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The first part of an early Christian worship assembly was open to all, including strangers, who might be converted by the preaching. The second part of the service involved the Lord’s Supper, which only the baptized were allowed to partake, so the unbaptized departed then.

By the early 200s, baptism often included renouncing Satan and all his works, making a statement of faith, being baptized (naked) in water, being clothed in a white robe, receiving anointing with oil, and immediately celebrating the Lord’s Supper.

Many Romans believed Christians were a funeral society because Christian families observed the anniversary of a relative’s death on the third, ninth, and thirtieth (or fortieth) day after the death. They gathered at the tomb, sang psalms, read Scripture, prayed, gave alms to the poor, and ate a meal. Later, this practice developed into feasts to honor martyrs. Perhaps the first such feast was for Polycarp (a bishop burned to death for his faith); it began shortly after his death in about 156.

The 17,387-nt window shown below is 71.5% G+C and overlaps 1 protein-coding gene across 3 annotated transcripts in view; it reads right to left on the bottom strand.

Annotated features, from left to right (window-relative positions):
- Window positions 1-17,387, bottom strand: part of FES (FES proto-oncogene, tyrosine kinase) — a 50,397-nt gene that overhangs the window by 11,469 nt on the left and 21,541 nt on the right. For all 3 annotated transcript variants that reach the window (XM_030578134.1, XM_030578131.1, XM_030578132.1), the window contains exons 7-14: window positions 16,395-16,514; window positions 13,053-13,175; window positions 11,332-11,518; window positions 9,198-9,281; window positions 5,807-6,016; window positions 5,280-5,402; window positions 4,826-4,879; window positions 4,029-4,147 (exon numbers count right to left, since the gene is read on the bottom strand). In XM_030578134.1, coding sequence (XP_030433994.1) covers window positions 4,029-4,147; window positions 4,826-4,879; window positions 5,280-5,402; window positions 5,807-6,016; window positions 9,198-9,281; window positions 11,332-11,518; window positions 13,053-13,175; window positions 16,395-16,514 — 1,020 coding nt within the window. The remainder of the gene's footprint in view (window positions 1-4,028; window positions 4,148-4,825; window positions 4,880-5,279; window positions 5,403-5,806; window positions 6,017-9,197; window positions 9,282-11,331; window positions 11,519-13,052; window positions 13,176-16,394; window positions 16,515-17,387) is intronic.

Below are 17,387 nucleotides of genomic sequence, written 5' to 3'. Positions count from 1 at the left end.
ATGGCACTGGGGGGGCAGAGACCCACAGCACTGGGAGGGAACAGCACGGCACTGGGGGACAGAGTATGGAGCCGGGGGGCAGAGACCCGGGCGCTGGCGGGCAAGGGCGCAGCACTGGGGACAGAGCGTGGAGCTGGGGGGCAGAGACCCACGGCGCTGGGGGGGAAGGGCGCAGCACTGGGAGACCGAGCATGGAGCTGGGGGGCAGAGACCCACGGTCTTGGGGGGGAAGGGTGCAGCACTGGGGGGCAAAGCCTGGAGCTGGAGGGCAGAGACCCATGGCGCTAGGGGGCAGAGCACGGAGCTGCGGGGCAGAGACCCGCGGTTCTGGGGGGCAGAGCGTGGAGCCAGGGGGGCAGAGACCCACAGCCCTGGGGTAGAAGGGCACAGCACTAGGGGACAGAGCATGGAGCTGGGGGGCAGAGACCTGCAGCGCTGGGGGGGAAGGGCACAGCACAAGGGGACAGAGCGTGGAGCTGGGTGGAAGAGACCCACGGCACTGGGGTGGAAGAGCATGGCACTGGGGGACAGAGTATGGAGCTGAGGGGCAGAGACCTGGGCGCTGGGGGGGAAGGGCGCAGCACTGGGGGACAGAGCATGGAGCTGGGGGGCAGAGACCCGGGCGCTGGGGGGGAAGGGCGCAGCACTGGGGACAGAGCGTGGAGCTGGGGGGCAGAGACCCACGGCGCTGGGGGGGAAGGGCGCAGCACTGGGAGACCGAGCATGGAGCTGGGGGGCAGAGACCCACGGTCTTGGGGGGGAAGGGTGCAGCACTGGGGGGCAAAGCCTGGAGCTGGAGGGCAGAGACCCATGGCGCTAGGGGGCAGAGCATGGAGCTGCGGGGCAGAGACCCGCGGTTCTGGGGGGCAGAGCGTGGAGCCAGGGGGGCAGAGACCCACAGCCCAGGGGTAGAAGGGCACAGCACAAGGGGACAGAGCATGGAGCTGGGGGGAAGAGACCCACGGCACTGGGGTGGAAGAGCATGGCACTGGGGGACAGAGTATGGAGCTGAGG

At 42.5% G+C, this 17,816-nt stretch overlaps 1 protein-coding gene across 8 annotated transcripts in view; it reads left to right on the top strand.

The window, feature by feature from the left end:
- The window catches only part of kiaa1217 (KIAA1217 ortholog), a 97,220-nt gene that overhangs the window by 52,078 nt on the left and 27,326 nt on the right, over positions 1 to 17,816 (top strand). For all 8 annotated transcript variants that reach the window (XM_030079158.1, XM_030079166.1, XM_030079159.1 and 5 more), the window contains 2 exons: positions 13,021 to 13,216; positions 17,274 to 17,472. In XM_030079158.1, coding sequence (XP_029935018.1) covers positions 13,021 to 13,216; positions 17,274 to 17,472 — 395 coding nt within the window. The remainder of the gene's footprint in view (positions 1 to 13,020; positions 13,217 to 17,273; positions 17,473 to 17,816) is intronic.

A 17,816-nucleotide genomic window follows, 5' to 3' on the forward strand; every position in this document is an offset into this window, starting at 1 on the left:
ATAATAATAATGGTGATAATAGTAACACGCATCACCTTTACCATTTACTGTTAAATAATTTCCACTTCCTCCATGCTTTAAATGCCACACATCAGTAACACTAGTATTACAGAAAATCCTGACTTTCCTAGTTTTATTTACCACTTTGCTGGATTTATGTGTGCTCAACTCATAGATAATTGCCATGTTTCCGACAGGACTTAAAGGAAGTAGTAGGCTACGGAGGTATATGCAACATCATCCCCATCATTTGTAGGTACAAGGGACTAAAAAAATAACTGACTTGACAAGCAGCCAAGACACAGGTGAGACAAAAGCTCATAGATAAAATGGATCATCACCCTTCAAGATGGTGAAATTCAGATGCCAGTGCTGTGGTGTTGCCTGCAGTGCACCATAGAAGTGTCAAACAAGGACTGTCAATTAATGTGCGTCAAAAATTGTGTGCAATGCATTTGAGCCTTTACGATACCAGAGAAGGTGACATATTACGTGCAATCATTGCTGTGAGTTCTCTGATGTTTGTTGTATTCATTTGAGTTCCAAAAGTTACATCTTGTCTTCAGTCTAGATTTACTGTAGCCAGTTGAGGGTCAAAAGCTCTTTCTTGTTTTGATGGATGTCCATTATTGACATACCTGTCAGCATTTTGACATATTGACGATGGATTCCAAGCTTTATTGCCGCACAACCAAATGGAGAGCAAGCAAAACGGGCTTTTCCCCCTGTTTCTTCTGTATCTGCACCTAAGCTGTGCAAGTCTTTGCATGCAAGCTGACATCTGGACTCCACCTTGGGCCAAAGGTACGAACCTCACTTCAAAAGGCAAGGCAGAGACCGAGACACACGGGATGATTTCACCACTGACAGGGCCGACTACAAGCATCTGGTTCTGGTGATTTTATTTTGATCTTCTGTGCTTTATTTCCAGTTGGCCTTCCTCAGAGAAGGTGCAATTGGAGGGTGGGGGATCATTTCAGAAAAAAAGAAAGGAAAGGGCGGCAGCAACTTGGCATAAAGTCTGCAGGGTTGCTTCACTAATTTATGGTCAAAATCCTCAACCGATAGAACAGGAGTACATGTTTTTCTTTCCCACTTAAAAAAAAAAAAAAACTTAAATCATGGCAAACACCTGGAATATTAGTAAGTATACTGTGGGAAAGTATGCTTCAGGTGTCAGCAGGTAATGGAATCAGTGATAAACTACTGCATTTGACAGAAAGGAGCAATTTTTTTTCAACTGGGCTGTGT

Christians prepared for Easter, the festival of the Resurrection, by fasting. At first, the fasting lasted one day; later it was extended to 40 hours, to symbolize the 40 days Jesus spent fasting and praying in the wilderness.

Sunday, the “little Easter,” was also a festival of joy. To prepare for it, many Christians fasted on Wednesday and Friday.

Repentance was an involved process in the early church. Sin was seen not as a personal matter but as something that destroyed the unity of the church. Penitents fasted and prayed for the forgiveness of their sins, appeared before the church to make public confession, and were barred from the Lord’s Supper until they gave evidence of a change of heart ...

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